By Anver Versi
The US is economically, militarily and culturally the most powerful single country in the world and its hold on the rest of the globe is such that a ripple in the US can cause a tsunami halfway across the world – for good or bad.
Few of us will have failed to notice that in global terms, the last year has been one of the ugliest in recent memory. Many commentators have linked the election of Donald Trump as the US President to this explosive new rise in tensions around the world.
They contrast this to Barack Obama’s election, when a mood of optimism and hope swept the globe. But Trump has set out to completely dismantle his predecessor’s legacy; where Obama was a unifier, he is a divider; where Obama looked for peace, he has been stoking the fires of war; where Obama has shown compassion, he has shown cruelty; where Obama stood against oppression, he has embraced the despots.
With such a radical departure from accepted values of global leadership, including withdrawing from the climate change agreements and raising the political temperature in the Middle East by tearing up the carefully worked Iran nuclear deal, Trump has set the world on a path of conflagration.
There is a Swahili saying that the fire that burns your neighbour’s house will not spare yours. Africa has already felt the stinging lash of Trump’s tongue and with the supreme hawk, John Bolton as his security adviser, worse can be expected.
But if the temperature had been steadily rising over the year, we finally had flames in May. Trump’s decision to move the US embassy from Tel Aviv to Jerusalem, coinciding with the 70th anniversary of the Palestinian Nakba, when hundreds of thousands of Palestinians were moved from their homes at gunpoint and dumped in refugee camps in Gaza, triggered appalling scenes of unarmed protestors being shot by snipers.
The juxtaposition of images, showing Palestinians running for their lives – many carrying wounded or dead children – alongside scenes from the glossy ceremony in Jerusalem, celebrating the opening of the new US embassy, brought home, in no uncertain terms, the reality of the new world order. The rich and powerful, comfortable, on the one hand and the poor, oppressed and disenfranchised, struggling to live on the other.
The parallels with the Sharpeville Massacre in South Africa in 1960 were uncanny. Most Africans, and not just from South Africa, can easily empathise with the plight of the Palestinians, who in Gaza, according to UN rights chief Zeid Ra’ad Al Hussein, are “in essence, caged in a toxic slum from birth to death; deprived of dignity; dehumanised by the Israeli authorities to such a point it appears officials do not even consider that these men and women have a right, as well as every reason, to protest.”
Taking a stand for decency
That at least 60 were shot dead by Israeli soldiers, and thousands wounded, including children, has been roundly condemned around the world, including by the AU Commissioner, and also by a group of nine prominent Israelis, who signed a letter to the UK’s Guardian newspaper, in which they said: “The killing of over 50 (at the time of writing) demonstrators and the thousands more wounded is reminiscent of the Sharpeville Massacre in 1960 in South Africa. The world acted then. We call upon decent members of the international community to act by demanding that those who commanded such shootings be investigated and tried.”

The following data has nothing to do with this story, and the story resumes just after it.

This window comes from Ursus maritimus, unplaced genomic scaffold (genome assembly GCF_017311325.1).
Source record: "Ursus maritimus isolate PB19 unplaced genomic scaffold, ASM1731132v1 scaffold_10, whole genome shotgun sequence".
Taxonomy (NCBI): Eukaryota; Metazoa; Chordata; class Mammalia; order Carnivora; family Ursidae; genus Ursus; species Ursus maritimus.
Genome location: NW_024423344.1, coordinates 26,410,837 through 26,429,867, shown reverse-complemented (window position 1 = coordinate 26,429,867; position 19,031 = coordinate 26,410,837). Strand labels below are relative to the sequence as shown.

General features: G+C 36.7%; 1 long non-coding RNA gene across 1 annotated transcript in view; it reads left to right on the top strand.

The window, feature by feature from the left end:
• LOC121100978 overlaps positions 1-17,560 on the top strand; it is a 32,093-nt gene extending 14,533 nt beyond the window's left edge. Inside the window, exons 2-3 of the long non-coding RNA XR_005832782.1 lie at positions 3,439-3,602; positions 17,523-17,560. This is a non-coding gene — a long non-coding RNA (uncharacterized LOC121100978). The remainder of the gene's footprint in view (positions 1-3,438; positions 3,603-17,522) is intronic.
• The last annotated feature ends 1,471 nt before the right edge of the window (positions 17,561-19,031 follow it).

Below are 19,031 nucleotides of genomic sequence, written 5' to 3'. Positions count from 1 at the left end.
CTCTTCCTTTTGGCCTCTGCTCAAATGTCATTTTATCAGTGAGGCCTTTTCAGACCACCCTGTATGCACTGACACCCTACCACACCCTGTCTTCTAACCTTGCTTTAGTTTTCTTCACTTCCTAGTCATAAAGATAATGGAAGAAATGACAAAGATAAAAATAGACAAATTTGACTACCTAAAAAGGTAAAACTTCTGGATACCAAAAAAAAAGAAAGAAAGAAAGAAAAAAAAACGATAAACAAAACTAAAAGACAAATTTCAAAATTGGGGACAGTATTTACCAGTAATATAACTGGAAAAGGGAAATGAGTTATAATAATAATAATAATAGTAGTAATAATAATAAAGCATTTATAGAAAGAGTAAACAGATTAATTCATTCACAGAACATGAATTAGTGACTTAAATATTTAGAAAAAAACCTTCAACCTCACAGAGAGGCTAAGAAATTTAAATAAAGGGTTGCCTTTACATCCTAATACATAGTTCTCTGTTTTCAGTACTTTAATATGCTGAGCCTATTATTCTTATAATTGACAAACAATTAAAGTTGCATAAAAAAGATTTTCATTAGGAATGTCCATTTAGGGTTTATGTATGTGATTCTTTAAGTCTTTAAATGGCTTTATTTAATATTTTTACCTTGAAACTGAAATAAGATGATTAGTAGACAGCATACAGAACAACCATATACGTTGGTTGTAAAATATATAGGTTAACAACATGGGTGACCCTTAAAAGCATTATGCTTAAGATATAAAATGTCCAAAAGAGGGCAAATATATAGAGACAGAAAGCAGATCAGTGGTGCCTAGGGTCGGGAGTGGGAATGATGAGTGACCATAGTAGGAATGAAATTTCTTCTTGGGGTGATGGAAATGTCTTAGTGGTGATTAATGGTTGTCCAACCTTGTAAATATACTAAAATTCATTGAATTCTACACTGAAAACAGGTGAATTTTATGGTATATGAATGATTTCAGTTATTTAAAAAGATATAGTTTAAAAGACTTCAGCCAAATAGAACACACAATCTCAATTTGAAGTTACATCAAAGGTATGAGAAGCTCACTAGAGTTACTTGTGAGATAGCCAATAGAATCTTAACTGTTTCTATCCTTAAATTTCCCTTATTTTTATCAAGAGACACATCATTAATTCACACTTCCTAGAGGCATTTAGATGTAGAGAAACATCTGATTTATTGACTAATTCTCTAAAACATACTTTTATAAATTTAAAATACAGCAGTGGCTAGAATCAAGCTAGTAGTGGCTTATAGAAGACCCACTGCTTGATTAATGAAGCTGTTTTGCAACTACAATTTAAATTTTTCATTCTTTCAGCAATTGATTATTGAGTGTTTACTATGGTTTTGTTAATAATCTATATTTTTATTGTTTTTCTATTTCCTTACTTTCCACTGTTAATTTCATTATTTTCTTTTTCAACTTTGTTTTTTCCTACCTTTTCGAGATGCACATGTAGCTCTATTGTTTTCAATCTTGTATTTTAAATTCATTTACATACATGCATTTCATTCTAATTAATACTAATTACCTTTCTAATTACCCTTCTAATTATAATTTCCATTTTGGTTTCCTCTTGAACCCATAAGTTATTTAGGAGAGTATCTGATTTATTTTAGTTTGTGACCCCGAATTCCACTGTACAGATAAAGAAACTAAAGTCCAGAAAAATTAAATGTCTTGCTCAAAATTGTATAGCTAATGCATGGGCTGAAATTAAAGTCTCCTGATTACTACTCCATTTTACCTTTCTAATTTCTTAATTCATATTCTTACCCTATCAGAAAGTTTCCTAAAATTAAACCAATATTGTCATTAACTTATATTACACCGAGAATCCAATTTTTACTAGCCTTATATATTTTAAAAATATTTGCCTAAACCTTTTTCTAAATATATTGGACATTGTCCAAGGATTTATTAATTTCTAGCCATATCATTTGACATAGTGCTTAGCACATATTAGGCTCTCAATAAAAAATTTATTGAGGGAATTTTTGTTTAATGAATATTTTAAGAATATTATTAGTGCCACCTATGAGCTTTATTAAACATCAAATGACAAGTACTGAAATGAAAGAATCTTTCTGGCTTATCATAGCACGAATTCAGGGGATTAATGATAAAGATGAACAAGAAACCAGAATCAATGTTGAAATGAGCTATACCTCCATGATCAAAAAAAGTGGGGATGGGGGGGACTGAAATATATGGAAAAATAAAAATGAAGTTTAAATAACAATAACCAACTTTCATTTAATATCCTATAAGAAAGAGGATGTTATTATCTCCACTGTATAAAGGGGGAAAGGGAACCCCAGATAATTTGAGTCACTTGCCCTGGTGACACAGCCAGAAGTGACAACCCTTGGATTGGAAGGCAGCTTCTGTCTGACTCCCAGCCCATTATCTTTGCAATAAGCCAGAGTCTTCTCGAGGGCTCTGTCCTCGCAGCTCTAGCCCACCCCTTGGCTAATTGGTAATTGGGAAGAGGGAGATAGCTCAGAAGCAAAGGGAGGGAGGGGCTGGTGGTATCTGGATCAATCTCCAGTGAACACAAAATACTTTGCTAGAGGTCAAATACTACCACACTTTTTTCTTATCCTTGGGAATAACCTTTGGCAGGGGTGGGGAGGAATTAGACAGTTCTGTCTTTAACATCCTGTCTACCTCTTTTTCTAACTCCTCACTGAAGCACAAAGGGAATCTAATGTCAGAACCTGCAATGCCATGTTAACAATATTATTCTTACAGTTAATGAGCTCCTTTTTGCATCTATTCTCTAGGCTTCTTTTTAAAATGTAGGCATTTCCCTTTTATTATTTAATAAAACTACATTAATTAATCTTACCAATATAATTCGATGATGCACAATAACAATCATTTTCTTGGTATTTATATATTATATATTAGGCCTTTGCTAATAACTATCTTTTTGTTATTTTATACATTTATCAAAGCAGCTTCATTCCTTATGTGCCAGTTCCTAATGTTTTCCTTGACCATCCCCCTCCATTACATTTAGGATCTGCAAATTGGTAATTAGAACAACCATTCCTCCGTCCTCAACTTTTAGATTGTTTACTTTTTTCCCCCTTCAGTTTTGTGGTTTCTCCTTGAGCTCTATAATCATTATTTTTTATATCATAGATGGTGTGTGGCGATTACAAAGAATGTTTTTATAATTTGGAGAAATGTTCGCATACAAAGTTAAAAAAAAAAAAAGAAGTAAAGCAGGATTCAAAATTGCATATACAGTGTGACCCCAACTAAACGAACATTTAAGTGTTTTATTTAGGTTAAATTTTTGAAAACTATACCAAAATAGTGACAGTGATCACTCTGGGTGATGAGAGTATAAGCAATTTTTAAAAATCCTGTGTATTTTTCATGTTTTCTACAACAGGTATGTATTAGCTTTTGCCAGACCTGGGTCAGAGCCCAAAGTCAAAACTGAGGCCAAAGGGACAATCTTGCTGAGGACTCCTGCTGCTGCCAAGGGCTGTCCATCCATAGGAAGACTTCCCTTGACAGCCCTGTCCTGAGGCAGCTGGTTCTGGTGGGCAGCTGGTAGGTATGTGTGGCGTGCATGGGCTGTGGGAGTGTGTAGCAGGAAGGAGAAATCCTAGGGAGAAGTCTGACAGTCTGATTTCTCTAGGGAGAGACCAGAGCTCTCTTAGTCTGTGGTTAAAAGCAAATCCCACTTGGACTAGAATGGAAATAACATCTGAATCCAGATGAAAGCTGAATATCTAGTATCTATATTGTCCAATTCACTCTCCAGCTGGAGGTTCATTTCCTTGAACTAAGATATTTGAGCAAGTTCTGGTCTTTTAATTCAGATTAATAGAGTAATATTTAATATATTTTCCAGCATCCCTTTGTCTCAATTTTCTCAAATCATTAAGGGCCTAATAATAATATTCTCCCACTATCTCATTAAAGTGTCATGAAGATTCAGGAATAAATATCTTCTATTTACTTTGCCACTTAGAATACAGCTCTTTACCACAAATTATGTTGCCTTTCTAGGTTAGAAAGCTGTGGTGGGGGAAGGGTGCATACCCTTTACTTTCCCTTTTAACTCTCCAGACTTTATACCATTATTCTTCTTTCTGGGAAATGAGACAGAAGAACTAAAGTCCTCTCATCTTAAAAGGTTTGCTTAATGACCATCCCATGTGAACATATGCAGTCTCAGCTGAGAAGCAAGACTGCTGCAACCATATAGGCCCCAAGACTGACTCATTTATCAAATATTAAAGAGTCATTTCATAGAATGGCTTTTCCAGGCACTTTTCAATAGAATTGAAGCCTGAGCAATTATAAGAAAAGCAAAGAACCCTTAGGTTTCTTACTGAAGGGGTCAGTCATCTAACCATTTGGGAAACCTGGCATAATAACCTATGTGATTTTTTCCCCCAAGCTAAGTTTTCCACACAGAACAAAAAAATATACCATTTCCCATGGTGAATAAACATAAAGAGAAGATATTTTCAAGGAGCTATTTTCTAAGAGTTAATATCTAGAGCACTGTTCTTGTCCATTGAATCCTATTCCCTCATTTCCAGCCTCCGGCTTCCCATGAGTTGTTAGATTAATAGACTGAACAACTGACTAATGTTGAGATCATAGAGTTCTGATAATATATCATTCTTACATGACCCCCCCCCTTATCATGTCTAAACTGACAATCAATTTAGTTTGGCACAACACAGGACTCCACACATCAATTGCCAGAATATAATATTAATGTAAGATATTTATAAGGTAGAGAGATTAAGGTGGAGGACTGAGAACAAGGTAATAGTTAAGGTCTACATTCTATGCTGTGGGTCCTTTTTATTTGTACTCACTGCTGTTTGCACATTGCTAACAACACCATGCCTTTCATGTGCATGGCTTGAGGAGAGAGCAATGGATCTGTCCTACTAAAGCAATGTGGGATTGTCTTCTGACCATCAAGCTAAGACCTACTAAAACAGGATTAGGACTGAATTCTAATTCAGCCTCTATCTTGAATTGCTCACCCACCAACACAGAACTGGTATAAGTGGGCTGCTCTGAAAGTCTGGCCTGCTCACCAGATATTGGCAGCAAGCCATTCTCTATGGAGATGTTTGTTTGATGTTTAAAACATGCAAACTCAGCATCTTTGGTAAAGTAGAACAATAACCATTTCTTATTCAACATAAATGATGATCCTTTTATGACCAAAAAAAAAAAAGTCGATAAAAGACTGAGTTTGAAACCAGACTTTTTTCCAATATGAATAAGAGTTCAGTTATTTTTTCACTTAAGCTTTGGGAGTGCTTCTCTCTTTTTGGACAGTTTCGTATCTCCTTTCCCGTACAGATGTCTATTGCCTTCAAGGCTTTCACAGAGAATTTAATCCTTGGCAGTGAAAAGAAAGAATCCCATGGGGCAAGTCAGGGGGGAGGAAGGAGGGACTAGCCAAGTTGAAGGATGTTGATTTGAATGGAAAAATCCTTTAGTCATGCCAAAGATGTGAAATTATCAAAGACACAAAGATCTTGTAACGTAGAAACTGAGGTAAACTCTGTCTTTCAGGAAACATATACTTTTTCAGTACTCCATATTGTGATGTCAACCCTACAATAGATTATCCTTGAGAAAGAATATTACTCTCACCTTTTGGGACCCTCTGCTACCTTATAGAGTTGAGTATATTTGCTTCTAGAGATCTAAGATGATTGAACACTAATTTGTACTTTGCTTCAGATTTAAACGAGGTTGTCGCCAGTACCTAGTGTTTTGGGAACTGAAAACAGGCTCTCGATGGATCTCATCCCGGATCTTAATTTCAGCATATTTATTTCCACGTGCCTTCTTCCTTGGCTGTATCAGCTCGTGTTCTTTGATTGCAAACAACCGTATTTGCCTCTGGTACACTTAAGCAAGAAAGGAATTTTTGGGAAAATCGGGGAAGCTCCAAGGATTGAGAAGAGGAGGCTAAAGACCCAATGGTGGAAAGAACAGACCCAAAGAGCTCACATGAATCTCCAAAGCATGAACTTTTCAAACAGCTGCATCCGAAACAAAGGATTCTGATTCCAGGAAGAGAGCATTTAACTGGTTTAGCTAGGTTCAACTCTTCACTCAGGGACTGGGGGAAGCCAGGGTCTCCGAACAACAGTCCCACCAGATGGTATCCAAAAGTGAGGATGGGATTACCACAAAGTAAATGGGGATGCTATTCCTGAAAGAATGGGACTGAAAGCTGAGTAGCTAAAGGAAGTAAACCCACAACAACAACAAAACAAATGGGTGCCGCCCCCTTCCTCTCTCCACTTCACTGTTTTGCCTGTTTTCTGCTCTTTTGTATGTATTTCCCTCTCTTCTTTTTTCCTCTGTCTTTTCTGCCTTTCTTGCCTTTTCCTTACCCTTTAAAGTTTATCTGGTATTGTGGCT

South Africa acted. It immediately withdrew its ambassador to Israel and is likely to vote through a motion to cut all ties with that country. It has not forgotten that the US and Israel were the only two countries in the world to overtly support the apartheid regime in South Africa.
One year ago, the UN published a landmark report on the situation in Israel, which found “beyond a reasonable doubt that Israel is guilty of policies and practices that constitute the crimes of apartheid.” Under intense pressure, the UN Secretary-General, António Guterres, withdrew the report from the UN website but Rima Khalaf, the head of the Economic and Social Commission for Western Asia (ESCWA), which published it, resigned in protest. “I resigned because it is my duty not to conceal a clear crime, and I stand by all the conclusions of the report,” Khalaf said.
It is perhaps telling that Ivanka Trump and Jared Kushner, representing Trump at the US embassy in Jerusalem, received blessings from Rabbi Yitzhak Yosef, the Sephardi chief rabbi of Israel, who is now under investigation for calling black people ‘monkeys’ during one of his sermons.
South Africa has shown the way by refusing to turn a blind eye to the hideous trampling of human rights in Israel. In a world that is becoming increasingly ugly and distorted, South Africa’s principled stance is a thing of rare courage. NA